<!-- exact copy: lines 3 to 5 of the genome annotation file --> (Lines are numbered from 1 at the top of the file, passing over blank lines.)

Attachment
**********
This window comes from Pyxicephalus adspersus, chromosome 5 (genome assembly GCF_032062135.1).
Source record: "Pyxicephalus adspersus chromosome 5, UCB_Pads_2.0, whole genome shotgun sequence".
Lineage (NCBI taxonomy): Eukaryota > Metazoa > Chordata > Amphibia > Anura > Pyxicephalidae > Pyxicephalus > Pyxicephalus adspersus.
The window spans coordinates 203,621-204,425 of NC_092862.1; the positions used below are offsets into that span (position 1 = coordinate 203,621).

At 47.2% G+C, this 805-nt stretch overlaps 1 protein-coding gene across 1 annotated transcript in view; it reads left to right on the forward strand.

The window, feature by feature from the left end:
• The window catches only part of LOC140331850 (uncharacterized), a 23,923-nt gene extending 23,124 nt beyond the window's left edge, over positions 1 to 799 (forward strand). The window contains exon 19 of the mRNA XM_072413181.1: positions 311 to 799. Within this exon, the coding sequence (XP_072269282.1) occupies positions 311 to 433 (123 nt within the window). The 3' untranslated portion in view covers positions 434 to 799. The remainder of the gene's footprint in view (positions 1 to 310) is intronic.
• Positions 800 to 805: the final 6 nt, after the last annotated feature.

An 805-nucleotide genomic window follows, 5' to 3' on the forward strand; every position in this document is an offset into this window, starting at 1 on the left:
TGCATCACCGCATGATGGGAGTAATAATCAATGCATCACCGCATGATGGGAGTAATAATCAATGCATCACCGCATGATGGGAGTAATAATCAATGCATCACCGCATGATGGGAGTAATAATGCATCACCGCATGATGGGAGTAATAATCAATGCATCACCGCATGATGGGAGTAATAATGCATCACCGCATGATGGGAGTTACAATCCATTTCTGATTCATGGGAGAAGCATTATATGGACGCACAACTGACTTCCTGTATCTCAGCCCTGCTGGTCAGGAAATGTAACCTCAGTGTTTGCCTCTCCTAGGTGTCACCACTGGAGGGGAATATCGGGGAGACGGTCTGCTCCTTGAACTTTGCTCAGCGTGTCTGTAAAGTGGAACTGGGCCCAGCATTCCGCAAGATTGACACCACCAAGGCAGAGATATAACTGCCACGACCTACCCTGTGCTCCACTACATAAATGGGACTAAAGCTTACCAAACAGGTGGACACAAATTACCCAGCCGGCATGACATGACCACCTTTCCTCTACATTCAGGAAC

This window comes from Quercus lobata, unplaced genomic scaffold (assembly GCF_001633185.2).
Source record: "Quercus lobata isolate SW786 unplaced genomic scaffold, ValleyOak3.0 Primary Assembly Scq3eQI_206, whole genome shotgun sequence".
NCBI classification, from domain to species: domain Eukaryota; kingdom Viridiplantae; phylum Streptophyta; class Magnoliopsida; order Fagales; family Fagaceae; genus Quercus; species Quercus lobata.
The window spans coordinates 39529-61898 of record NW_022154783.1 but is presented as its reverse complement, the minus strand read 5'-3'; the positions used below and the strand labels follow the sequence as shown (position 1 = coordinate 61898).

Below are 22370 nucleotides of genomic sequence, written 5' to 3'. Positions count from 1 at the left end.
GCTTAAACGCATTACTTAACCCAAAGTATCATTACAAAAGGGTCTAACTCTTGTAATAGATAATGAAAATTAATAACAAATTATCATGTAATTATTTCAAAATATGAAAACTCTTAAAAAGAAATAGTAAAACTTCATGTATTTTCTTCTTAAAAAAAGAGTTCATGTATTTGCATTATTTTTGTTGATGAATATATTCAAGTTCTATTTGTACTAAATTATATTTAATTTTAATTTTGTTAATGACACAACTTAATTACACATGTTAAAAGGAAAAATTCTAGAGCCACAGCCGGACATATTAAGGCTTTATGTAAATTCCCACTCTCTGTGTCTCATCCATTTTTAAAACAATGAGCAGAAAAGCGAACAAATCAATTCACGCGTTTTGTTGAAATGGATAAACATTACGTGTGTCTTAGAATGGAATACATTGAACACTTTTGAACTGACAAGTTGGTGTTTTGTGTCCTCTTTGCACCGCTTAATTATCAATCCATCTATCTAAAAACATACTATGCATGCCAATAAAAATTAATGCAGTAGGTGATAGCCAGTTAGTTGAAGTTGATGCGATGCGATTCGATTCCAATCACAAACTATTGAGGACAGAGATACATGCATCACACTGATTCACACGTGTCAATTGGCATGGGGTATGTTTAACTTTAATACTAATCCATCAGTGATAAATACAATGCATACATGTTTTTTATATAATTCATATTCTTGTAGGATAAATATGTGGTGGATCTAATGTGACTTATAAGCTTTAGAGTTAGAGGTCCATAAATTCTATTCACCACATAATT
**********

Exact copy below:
Lineage (NCBI taxonomy): Eukaryota > Metazoa > Chordata > Amphibia > Anura > Pyxicephalidae > Pyxicephalus > Pyxicephalus adspersus.
The window spans coordinates 203,621-204,425 of NC_092862.1; the positions used below are offsets into that span (position 1 = coordinate 203,621).

At 47.2% G+C, this 805-nt stretch overlaps 1 protein-coding gene across 1 annotated transcript in view; it reads left to right on the forward strand.